Coming or returning to the Azores always seems to entail some adventure for Les Gallagher. Coming back from his time in Florida was no different. He was hired to bring a big game fishing boat, on a cargo ship specialised in the transport of boats across to Gibraltar, put the boat in the water and then drive it to to the Azores, where the shipping company didn’t want to stop.
His boat was carried on the aft deck and not inside the hold were all the other boats where, which turned out to be very fortunate. Shortly after leaving Florida and south of Bermuda they ran into some bad weather and the largest boat, a 25m motor yacht, that hadn’t been well secured, started moving on her supports which eventually started pushing other boats and causing chaos inside the hull. By the time the crew eventually able to secure all the boats a lot of damage had been done. Thankfully, not to Les’s boat, still safely tied alone up on the deck.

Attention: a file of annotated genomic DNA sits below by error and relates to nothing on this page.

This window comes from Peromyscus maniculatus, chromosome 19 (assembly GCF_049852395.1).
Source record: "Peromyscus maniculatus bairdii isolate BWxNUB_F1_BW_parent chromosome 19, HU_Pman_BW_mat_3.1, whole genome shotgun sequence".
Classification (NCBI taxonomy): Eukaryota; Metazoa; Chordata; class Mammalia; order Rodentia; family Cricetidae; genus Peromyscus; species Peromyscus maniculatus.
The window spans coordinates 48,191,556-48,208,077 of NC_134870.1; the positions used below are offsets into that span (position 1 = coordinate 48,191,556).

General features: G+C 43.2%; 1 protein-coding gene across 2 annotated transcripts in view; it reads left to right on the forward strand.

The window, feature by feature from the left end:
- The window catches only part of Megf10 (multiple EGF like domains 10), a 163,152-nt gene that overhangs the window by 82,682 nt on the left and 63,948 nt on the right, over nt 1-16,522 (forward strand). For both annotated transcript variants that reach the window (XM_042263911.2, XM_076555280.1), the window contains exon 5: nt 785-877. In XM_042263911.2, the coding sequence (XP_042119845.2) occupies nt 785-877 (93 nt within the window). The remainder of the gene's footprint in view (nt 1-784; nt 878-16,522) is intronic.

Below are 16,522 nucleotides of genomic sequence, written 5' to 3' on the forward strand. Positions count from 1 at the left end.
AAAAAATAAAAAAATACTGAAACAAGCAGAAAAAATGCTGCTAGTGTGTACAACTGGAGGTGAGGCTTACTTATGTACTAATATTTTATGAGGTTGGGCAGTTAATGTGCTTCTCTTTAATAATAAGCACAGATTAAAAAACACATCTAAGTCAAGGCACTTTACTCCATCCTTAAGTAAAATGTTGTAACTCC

On leaving Florida, the owner of the boat had asked Les to try and convince the ship captain to drop them off in the ocean, close to the Azores, thus saving time and fuel. When they were 200 miles south of the Archipelago, the weather was fantastic, with incredibly calm seas, “In my life I’ve never seen the sea so flat for so many days. Like glass!”, he tells me. Les was finally to wear down the ship captain’s resistance when they were just 110 miles south of Santa Maria island.